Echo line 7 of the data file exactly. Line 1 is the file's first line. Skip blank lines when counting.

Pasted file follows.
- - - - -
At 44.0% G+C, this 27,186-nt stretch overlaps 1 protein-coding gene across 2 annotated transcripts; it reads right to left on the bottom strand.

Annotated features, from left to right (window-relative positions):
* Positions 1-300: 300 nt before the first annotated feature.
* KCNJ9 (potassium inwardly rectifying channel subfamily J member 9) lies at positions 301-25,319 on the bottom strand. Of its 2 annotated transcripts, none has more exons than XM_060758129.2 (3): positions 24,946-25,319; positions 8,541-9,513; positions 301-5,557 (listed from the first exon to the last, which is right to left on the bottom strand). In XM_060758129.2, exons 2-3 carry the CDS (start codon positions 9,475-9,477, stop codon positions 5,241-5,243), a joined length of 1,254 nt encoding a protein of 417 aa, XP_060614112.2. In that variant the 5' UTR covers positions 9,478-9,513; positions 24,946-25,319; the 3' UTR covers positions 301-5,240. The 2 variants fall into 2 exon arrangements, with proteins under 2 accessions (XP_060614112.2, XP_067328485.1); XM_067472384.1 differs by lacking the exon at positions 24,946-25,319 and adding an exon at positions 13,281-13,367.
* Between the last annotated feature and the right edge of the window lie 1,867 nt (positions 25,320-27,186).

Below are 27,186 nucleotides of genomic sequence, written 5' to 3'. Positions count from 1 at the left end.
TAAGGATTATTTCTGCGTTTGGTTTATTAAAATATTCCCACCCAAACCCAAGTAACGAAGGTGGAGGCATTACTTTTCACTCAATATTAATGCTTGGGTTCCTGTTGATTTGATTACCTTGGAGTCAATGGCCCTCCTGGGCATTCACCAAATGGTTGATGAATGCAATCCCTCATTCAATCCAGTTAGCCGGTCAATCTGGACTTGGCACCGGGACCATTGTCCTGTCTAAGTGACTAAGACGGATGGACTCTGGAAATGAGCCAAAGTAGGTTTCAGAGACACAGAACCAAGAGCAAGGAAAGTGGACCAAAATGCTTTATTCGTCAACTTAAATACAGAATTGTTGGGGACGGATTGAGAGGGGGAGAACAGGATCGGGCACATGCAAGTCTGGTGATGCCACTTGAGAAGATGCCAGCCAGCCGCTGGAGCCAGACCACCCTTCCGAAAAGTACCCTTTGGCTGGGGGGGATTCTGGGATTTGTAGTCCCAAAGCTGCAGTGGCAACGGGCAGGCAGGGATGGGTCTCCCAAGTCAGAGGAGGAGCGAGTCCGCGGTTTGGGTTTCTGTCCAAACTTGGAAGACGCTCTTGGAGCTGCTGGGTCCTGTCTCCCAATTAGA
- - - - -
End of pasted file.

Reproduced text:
TAAGGATTATTTCTGCGTTTGGTTTATTAAAATATTCCCACCCAAACCCAAGTAACGAAGGTGGAGGCATTACTTTTCACTCAATATTAATGCTTGGGTTCCTGTTGATTTGATTACCTTGGAGTCAATGGCCCTCCTGGGCATTCACCAAATGGTTGATGAATGCAATCCCTCATTCAATCCAGTTAGCCGGTCAATCTGGACTTGGCACCGGGACCATTGTCCTGTCTAAGTGACTAAGACGGATGGACTCTGGAAATGAGCCAAAGTAGGTTTCAGAGACACAGAACCAAGAGCAAGGAAAGTGGACCAAAATGCTTTATTCGTCAACTTAAATACAGAATTGTTGGGGACGGATTGAGAGGGGGAGAACAGGATCGGGCACATGCAAGTCTGGTGATGCCACTTGAGAAGATGCCAGCCAGCCGCTGGAGCCAGACCACCCTTCCGAAAAGTACCCTTTGGCTGGGGGGGATTCTGGGATTTGTAGTCCCAAAGCTGCAGTGGCAACGGGCAGGCAGGGATGGGTCTCCCAAGTCAGAGGAGGAGCGAGTCCGCGGTTTGGGTTTCTGTCCAAACTTGGAAGACGCTCTTGGAGCTGCTGGGTCCTGTCTCCCAATTAGA